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I am in the middle of starting up a new project and just wanted some reassurance as to which approach to DTO's returned by the read-side was easier to maintain in a real world application with reasonable complexity.

I realize with a DTO per query, it would allow for a specific query's response to diverge from the others more easily in the future. However, common properties between that query and other queries would require changes in multiple places (e.g. the same resource could have multiple queries in the form of GetById, GetAll, GetByStatus, GetBySomethingElse, etc.) and there is more repetition.

If a DTO is created per representation of a resource, a GetById might return a DetailedDto with many properties, while a GetAll might return a SummarizedDto with fewer properties. This would require less changes for common properties and diverging queries would just require a new version of the DTO to be created. The biggest disadvantage to this approach is that I'm terrible at naming classes and coming up with words, so "Detailed" + "Summarized" is the extent of my imagination.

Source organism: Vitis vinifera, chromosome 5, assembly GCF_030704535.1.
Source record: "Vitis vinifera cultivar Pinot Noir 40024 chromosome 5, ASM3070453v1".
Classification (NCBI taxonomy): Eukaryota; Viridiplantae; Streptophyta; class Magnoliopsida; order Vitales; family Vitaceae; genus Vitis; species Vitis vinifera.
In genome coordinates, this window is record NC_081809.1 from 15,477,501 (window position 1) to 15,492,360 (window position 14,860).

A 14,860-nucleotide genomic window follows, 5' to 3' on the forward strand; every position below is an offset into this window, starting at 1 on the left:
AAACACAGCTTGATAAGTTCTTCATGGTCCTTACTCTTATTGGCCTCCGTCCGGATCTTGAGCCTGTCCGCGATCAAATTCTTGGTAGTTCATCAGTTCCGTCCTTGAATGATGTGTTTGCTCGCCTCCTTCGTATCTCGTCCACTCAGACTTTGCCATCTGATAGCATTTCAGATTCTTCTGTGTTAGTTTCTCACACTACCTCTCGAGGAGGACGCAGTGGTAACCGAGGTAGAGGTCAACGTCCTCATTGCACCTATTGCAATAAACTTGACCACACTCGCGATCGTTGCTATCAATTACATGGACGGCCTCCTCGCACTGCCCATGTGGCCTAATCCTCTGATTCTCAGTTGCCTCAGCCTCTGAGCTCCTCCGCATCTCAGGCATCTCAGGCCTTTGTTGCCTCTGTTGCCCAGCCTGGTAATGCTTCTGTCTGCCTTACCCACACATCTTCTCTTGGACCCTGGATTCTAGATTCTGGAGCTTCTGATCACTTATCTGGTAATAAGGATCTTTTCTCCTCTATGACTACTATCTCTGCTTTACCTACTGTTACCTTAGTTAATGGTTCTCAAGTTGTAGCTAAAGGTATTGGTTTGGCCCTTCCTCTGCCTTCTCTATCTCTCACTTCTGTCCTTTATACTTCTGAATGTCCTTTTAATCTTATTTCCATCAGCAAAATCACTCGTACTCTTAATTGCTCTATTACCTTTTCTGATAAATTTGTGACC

I'm leaning towards refactoring my first attempt at writing this application from using the "DTO per query" to the "DTO per representation" approach. Are there any benefits to sticking with the "DTO per query" or is "DTO per representation" a good way to go?

  • You can't follow a strictly "DTO per representation" approach. How would you return an Invoice object without a DTO that's customized? – Robert Harvey Jul 16 at 15:10
  • @robert-harvey I think the question is: “is it ok if multiple requests for the same entity share a response object?” So a GetFileById request returns a FileDto; a SearchFilesByName returns a list of the same FileDto and GetLastGeneratedFile also returns the same FileDto. In my opinion it’s fine if all request handlers fill all properties of the Dto; I prefer Dto’s with a single constructor without setters. – Rik D Jul 16 at 17:29
  • Hm. Why wouldn't it be OK? – Robert Harvey Jul 16 at 18:06

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